Addis Ababa: White fences and manicured lawns surround the villas of an elegant housing estate in Ethiopia, a potent symbol of the emerging elite in a country better known for drought and famine.
Just 10 years ago, the affluent suburb of Yerrer View was little more than fields. Today, imposing villas with pillars stand behind neatly-trimmed oleander hedges.
A comfortable commuting distance of 20 kilometres (12 miles) from the capital Addis Ababa, the 600-hectare (1,500-acre) estate has tapped into a growing taste for high-end luxury among wealthy Ethiopians, who are looking for a home which reflects their success in business.
Over the past decade, this Horn of Africa nation has seen an annual growth rate of nearly 10 per cent, World Bank figures show, due to a boom in construction, manufacturing, trade and agriculture.
For those in Africa’s second most populous country who are enjoying that growth, the estate symbolises much more than a home.
“We are selling a lifestyle more than just housing,” says Haile Mesele, a civil engineer who heads Country Club Developers, the property firm behind the development.
“We don’t do any advertising. We prefer that the residents themselves spread the news, and in a way, chose their own neighbours,” he said.
According to a recent study by New World Wealth (NWW), a South Africa-based market research consultancy, there are now 2,700 millionaires in Ethiopia, reflecting an increase of 108 per cent between 2007 and 2013 — the fastest growth rate in Africa.
“There is a demand for luxury real estate,” said Wunmi Osholake, who runs the Ethiopian branch of online real estate platform Lamudi, which focuses on emerging markets, with customers eyeing property costing over $330,000 (Dh1.1 million).
The price, she adds, has no upper limit.
And the luxury boom is not just in the suburbs.
In the centre of Addis Ababa, the bustling Kazanchis business district is also undergoing major renovations.
Eighteen months ago, May Real Estate Development began a new residential development called the Addis Gojo project, which incorporates 113 apartments in three 10-storey towers located near several embassies.
“For those working for the UN or diplomats, it is very central. The district is a new sort of Manhattan,” says project manager Bitania Ephfrem.
“The lifts work, which is not the case elsewhere,” says Bitania, adding they are planning rooftop swimming pools, a gym and a restaurant “so that residents don’t need to leave the premises.”
A standard apartment between 140-170 square metres (1,500-1,800 square feet) rents for about $1800 per month (1,700 euros).
Such luxury housing has been designed to meet the needs of Ethiopia’s emerging new middle class. At the estate in Yerrer View, hundreds of the homes from stand-alone villas to modern apartments are already occupied with plans for a total of 5,400 houses for some 20,000 people.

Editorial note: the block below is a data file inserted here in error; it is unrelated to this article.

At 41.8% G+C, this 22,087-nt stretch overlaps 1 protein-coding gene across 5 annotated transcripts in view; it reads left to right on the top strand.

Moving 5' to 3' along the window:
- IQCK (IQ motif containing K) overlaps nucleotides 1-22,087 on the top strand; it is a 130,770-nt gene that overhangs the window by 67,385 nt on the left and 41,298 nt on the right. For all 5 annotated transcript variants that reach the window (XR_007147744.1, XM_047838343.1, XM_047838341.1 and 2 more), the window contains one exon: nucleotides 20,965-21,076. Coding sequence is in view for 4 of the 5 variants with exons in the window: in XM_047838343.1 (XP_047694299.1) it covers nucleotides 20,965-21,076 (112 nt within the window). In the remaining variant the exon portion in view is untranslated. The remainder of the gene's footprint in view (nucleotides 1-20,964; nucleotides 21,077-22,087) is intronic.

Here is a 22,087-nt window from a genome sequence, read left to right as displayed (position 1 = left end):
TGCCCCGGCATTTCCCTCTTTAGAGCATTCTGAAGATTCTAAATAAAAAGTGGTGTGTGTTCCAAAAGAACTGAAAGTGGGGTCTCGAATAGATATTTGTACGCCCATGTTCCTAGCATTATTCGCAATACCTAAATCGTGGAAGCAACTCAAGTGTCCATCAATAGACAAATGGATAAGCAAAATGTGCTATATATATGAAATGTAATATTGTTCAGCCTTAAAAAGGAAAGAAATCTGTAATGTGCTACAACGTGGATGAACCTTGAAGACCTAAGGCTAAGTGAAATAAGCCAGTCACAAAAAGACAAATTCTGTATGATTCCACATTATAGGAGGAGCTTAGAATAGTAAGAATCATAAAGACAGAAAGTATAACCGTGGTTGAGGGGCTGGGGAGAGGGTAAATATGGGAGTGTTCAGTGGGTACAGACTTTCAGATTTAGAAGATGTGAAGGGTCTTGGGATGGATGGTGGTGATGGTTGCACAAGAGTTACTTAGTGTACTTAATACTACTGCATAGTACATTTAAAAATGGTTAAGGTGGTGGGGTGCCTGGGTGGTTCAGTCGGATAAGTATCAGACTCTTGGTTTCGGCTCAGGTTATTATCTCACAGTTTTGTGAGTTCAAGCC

When completed, the estate will also include a golf course, a five-star spa hotel, a shopping centre, school and clinic and an organic farm covering about 200 hectares.
“When we began, economic growth wasn’t very strong,” recalls Haile. “Half of our clients came from the diaspora. But since then, the economy has become a lot stronger and nearly 85 per cent of our residents are local.”
The customers have high expectations. Pushing open the door, Mesele shows off a 500 square metre (5,380 square foot) property built on a plot measuring 1,000 square metres.
A large open plan kitchen and a curved imitation-marble staircase leads up to the first floor where there are three bedrooms, all en suite.
The master bedroom has a fireplace and a dressing room, while the bathroom has “an open space in case the owners want to install a sauna,” he explains.
All that remains is to install surveillance cameras able to read a licence plate before opening the gate, smoke detectors and a security system.
And the price tag? $400,000 (377,000 euros) — a fortune in a country where the gross domestic product per capita is $565.
“No matter what we build, it will always be too little to meet demand,” he says.
But others have spotted the growing demand, with several other sites popping up nearby.
Since the overthrow of a Marxist junta in 1991, Ethiopia’s political and economic situation has stabilised, although rights groups have criticised the government for suppressing opposition.
The economy is still heavily dependent on agriculture, especially coffee, with the vast majority of the country’s workers involved in that sector.
Meeting the demand for new housing has called for bringing in foreign workers as Ethiopia lacks a skilled work force.
Haile said his firm recruited around a thousand specialist workers from China.
Yoseph Mebratu, the major shareholder in May Real Estate Development, also complains that he had to import 70 per cent of raw materials.
“Windows, doors, wood panelling ... everything comes from China,” he said, adding that taxes are “very heavy.”
Inflation, which hit a record 64.2 per cent in July 2008 but has since stabilised at around 13 per cent, has also caused delays.
“We had to slow down our business and missed deadlines ... but since last year, we have become profitable again,” Mesele added.